The alien spaceship set-piece begins as Travis -- feeling pancake syrup fall on his face after hiding under a kitchen table -- recalls a similar feeling: something moist and goopy touching his lips aboard the alien ship. He opens his eyes to find himself inside a chamber that resembles a fleshy coffin made of coruscating human fat tissue. Travis then breaks through a membrane wall only to find himself weightless inside a huge, organic chamber. He finds himself in a room of alien space suits, and there is a splendid jolt involving one such space suit coming to life, unobserved, behind him. Then Travis is captured by aliens and dragged down a claustrophobic tunnel to an examining room.

The long trip to the operating theater is grotesque, and horrifying. The floors are ashy -- as if composed of ground-up human bone. Relics of previous experiments have been mindlessly cast-off everywhere: eye glasses, boots, sneakers, etc. Then the aliens come at Travis with unclean, byzantine surgical instruments including saws, drills and needles. It's clear that these aliens -- unaware or uninterested in human pain and discomfort -- boast a very different concept of "hygiene" than we do. Lieberman's camera then barrels down from a high angle, right into Travis's terrified face, and it's here that we get that familiar Hooper eyeball shot.

Without exaggeration, this fifteen-minute or-so sequence in Fire in the Sky is a masterpiece of production design, special effects, camera-work and editing. There is a deeply diabolical, intelligent nature to these alien invaders (they have the eyes of old men...), and you never once get a sense that you are looking at animatronics, constructed sets, or special effects. On the contrary, the persistent use of the P.O.V. perspective lands us in Travis's (shaking...) boots as he countenances the impossible, and the terrifying.

There are aspects of Fire in the Sky that simply don't work, which is the reason why, I suspect, the film has not achieved much mainstream or genre critical success. The police procedural aspects of the tale (seemingly de rigueur in the 1990s) go nowhere and fail to resolve in any satisfactory fashion. And, for much of the film, Travis (D.B Sweeney) remains something of an enigma; an opaque "dreamer" but not so much an identifiable or individual personality. And I also suspect that many audience members were non-plussed by the film's straight-faced dramatic approach. The film more or less takes Walton's incredible story as simple fact, rather than attempting to punch holes in it, and then proceeds to calculate the human toll of such a strange encounter.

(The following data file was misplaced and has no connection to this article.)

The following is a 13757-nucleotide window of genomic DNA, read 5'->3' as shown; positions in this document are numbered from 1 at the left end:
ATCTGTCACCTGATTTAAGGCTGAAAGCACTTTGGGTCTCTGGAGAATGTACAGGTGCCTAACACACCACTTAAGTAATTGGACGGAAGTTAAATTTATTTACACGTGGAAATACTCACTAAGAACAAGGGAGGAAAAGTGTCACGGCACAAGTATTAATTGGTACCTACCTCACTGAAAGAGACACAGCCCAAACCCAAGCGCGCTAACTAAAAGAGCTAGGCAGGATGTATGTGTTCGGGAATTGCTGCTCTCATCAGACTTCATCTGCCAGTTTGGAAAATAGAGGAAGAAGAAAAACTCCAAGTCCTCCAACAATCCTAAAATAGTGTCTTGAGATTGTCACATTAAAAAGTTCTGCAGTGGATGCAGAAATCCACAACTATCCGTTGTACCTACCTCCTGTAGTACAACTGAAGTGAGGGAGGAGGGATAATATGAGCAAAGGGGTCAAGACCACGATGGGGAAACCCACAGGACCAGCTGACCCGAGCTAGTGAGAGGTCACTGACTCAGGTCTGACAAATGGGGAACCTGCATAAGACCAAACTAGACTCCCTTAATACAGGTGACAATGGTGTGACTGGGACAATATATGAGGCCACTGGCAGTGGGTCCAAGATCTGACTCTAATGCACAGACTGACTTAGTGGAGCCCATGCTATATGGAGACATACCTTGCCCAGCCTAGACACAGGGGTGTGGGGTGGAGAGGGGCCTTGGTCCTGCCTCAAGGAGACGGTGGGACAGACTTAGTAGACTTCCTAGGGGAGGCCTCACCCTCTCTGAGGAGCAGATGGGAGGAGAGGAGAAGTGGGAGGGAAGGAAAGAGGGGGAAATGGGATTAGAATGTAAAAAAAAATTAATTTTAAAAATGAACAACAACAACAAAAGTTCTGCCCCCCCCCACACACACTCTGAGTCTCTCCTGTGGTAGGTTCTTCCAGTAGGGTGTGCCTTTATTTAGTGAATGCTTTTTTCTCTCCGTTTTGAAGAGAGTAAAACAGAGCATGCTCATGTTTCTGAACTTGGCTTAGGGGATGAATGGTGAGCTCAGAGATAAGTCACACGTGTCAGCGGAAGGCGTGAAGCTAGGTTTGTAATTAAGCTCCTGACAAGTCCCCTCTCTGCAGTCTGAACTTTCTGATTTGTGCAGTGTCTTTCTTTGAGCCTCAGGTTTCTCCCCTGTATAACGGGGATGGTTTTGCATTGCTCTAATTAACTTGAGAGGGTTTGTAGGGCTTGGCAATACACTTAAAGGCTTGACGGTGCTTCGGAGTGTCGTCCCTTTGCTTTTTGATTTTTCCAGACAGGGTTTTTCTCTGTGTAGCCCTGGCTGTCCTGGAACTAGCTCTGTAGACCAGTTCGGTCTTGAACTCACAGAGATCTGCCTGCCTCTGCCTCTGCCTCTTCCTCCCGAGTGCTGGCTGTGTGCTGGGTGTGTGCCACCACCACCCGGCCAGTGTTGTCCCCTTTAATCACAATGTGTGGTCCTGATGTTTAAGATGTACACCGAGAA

Where it counts most: as a human story of loyalty and friendship, and one focusing on Mike Rogers, Fire in the Sky succeeds. And that (admittedly-inaccurate) tour of an alien saucer remains nightmare fodder, pure and simple. Taken in tandem, an image starts to coalesce here: of simple, groping humanity opening his eyes to the great mysteries of our time, and coming to understand that his connection to other men is the thing he needs to take with him into that vast unknown.


  1. Nice post and yes, I believe that Fire in the Sky was certainly sensationalized.

    For you and your readers, there is a little known set of videos from 1977 and 1977 with actual Walton footage that turned up in late 2007 or early 2008.

    I thought you and your readers may like to see it since it has the actual lie detector story amongst other comments from Travis Walton and the others.

    Lost UFO Vintage Footage Found

  2. See, now this is exactly why I love coming to your blog in the mornings. There I am innocently eating my cornflakes and BAM! you throw a movie at me that I loved once upon a time, but completely forgot about as the years have gone on. Somewhere In Time was another forgotten gem that I rediscovered thanks to you.

    Fire In The Sky was a guilty pleasure when I was in high school. I even did a school project on how the UFO/abduction phenomenon developed and used footage from this movie as part of my video presentation.

    What I find funny though (and I didn't realise this until your review) is that what we have here are 2 Chris Carter alumns in their pre-Chris Carter days doing a film about alien abductions. That's gotta be an indication of some sort of conspiracy, surely.

    Thanks for the flashback, great way to start the day. I'll be revisiting this gem on the weekend.


  3. Hey Henry!

    Thanks for the comment (and the compliment!)

    I hadn't seen Fire in the Sky in years either, and after just having watched re-watched X-Files Season Eight, it was weird to see Robert Patrick in another alien abduction related role, as you note.

    Especially because he talks to "Dana" (his character's sister) in Fire in the Sky, and of course, "Dana" is also "Dana Scully" on The X-Files.

    I felt my spin tingle when I heard that familiar Patrick voice use Scully's first name...


  4. what do you say? a sci-fi movie about aliens with important public issues like friendship and loyalty? i have to get it to my computer and see it! :)

  5. Anonymous2:47 AM

    I stumbled across the alien spaceship scene on Youtube and it shook me to the marrow of my being. Went to IMDB next to find reviews of this disturbing movie. Yours is far and away the best and most thoughtful, Berardinelli's is the worst.

    Thank you and God bless.